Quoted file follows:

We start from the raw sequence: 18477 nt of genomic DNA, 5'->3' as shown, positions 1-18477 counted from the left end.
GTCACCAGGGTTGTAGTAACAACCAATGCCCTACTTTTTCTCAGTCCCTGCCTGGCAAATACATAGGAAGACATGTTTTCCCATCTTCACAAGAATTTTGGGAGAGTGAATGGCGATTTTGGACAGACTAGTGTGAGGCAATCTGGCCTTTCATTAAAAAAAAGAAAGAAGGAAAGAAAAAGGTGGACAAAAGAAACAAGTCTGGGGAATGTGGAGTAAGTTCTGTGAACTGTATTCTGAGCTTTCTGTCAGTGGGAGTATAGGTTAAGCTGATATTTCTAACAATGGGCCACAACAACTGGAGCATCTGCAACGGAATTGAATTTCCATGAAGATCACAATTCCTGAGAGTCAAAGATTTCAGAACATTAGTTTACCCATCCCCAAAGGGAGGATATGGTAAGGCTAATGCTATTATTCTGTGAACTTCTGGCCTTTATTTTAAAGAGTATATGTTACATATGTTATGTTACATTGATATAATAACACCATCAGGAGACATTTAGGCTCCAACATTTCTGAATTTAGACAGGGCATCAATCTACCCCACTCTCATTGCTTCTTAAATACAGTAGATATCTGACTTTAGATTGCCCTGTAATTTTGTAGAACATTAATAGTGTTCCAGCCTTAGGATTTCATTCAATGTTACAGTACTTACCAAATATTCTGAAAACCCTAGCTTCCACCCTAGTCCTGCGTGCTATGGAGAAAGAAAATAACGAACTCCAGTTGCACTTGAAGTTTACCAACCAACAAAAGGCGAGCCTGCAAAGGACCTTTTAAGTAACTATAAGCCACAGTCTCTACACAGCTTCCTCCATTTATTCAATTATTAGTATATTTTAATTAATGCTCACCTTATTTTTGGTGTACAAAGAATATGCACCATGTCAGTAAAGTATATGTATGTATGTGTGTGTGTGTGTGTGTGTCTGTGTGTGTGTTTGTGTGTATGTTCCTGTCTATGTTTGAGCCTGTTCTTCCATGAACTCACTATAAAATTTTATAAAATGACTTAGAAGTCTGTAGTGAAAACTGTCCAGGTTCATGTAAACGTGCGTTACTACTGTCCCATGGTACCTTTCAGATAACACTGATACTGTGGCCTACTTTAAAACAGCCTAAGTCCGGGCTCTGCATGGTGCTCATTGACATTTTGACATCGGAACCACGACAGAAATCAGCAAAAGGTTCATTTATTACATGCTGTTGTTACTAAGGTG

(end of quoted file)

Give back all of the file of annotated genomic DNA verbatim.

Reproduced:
We start from the raw sequence: 18477 nt of genomic DNA, 5'->3' as shown, positions 1-18477 counted from the left end.
GTCACCAGGGTTGTAGTAACAACCAATGCCCTACTTTTTCTCAGTCCCTGCCTGGCAAATACATAGGAAGACATGTTTTCCCATCTTCACAAGAATTTTGGGAGAGTGAATGGCGATTTTGGACAGACTAGTGTGAGGCAATCTGGCCTTTCATTAAAAAAAAGAAAGAAGGAAAGAAAAAGGTGGACAAAAGAAACAAGTCTGGGGAATGTGGAGTAAGTTCTGTGAACTGTATTCTGAGCTTTCTGTCAGTGGGAGTATAGGTTAAGCTGATATTTCTAACAATGGGCCACAACAACTGGAGCATCTGCAACGGAATTGAATTTCCATGAAGATCACAATTCCTGAGAGTCAAAGATTTCAGAACATTAGTTTACCCATCCCCAAAGGGAGGATATGGTAAGGCTAATGCTATTATTCTGTGAACTTCTGGCCTTTATTTTAAAGAGTATATGTTACATATGTTATGTTACATTGATATAATAACACCATCAGGAGACATTTAGGCTCCAACATTTCTGAATTTAGACAGGGCATCAATCTACCCCACTCTCATTGCTTCTTAAATACAGTAGATATCTGACTTTAGATTGCCCTGTAATTTTGTAGAACATTAATAGTGTTCCAGCCTTAGGATTTCATTCAATGTTACAGTACTTACCAAATATTCTGAAAACCCTAGCTTCCACCCTAGTCCTGCGTGCTATGGAGAAAGAAAATAACGAACTCCAGTTGCACTTGAAGTTTACCAACCAACAAAAGGCGAGCCTGCAAAGGACCTTTTAAGTAACTATAAGCCACAGTCTCTACACAGCTTCCTCCATTTATTCAATTATTAGTATATTTTAATTAATGCTCACCTTATTTTTGGTGTACAAAGAATATGCACCATGTCAGTAAAGTATATGTATGTATGTGTGTGTGTGTGTGTGTGTCTGTGTGTGTGTTTGTGTGTATGTTCCTGTCTATGTTTGAGCCTGTTCTTCCATGAACTCACTATAAAATTTTATAAAATGACTTAGAAGTCTGTAGTGAAAACTGTCCAGGTTCATGTAAACGTGCGTTACTACTGTCCCATGGTACCTTTCAGATAACACTGATACTGTGGCCTACTTTAAAACAGCCTAAGTCCGGGCTCTGCATGGTGCTCATTGACATTTTGACATCGGAACCACGACAGAAATCAGCAAAAGGTTCATTTATTACATGCTGTTGTTACTAAGGTG